The parallel would apply to all of the possible "behavioral addictions." If a person shops till she drops because this is fun, it should not be called "addiction" no matter how much trouble it causes. And the bills should come due. People who prefer the Internet or video games to other life pleasures may be making lousy decisions and wasting their lives, but they are not addicted so long as the activity remains pleasurable.

Full disclosure: I myself suffer from any number of behavioral addictions and may for purely personal reasons prefer not to have them labeled as psychiatric diseases. The list of my behavioral addictions is long, including but not limited to: compulsive sun, beach and hot-tub worship; pathological exercising and swimming; addictive reading; prolonged movie watching; persistent blogging; and excessive attachment to my wife, to say nothing about chocolate fudge sundaes. Perversely, I am non-compliant to the emerging DSM-5 diagnostic trends and do hope to devote my waning years to indulging my little madnesses to the fullest. It is some small comfort at least that I have been spared a number of other behavioral addictions that commonly afflict acquaintances who share my age and gender -- thank god I am not behaviorally addicted to golf, watching football on TV, crossword puzzles, model railroads, or collecting watches.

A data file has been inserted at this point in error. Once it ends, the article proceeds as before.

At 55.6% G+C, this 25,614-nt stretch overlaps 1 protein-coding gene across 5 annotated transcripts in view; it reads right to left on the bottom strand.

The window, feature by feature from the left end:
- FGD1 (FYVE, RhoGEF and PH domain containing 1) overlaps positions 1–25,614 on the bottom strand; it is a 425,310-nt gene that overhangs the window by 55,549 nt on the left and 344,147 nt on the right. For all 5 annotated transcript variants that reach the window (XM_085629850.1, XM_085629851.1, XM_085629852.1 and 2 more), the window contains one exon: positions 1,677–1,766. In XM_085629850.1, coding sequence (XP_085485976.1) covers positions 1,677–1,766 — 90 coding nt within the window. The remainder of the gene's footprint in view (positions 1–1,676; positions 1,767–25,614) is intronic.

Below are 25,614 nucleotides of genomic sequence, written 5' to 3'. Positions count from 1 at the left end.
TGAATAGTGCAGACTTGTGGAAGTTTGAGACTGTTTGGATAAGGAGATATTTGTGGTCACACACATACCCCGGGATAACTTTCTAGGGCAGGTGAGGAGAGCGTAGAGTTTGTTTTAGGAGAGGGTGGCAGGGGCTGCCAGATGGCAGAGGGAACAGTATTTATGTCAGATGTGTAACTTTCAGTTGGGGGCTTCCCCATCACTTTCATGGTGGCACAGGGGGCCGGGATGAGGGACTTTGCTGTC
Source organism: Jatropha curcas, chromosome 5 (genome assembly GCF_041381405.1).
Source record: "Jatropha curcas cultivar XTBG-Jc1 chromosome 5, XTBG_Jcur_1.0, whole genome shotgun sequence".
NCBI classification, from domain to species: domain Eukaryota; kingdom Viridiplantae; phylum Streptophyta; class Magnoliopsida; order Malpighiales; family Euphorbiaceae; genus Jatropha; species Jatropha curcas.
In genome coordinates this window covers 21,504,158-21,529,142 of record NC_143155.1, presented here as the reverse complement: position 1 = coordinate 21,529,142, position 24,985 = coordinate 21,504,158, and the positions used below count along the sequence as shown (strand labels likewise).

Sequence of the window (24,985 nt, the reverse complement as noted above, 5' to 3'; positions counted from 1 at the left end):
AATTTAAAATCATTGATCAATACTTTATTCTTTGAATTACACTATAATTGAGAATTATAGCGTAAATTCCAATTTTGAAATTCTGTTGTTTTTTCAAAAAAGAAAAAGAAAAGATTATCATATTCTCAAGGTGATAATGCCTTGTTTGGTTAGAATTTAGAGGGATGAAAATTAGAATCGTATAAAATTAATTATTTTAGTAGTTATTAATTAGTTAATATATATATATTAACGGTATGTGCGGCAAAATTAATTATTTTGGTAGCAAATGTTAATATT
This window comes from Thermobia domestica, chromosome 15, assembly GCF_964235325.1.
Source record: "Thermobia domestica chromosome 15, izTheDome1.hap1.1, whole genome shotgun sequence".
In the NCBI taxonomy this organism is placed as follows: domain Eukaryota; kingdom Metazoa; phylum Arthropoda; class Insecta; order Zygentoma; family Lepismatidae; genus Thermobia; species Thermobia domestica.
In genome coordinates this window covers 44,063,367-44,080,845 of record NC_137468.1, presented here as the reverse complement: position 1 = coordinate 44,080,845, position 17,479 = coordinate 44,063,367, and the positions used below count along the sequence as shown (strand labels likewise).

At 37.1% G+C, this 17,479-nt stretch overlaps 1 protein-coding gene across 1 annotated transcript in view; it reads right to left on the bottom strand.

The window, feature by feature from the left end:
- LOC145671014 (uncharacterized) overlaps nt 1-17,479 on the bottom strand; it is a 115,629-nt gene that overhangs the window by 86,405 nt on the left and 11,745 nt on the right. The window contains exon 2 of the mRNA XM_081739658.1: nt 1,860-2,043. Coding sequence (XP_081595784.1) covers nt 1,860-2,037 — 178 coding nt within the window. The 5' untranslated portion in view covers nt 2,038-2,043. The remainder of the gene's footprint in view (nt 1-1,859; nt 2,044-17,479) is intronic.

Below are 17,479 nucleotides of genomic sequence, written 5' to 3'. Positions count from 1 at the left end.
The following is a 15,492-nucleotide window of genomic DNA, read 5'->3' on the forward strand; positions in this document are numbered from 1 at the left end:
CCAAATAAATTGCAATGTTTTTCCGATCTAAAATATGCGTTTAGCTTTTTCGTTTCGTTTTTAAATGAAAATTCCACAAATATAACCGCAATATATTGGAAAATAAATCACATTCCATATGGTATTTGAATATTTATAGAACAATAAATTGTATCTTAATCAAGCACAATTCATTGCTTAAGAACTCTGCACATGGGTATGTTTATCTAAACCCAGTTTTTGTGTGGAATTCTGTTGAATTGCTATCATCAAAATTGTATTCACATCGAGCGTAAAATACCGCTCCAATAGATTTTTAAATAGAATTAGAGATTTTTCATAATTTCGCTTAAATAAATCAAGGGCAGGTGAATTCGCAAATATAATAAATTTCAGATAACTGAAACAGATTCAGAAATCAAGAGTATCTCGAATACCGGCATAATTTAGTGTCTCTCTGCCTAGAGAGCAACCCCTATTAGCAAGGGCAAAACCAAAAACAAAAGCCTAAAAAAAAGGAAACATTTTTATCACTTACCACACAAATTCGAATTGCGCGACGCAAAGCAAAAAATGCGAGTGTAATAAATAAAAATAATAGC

But I should not attempt a small joke on a serious matter. The ambitious medicalizing of our interests, passions, indulgences, and eccentricitIes has unfortunate practical consequence. But even worse, it somehow cheapens respect for the wonderful diversity and intensity of human experience. It will be a very dull brave new world indeed when all passionate interests are seen as a pathological targets for treatment.

Allen Frances is a professor emeritus at Duke University and was the chairman of the DSM-IV task force.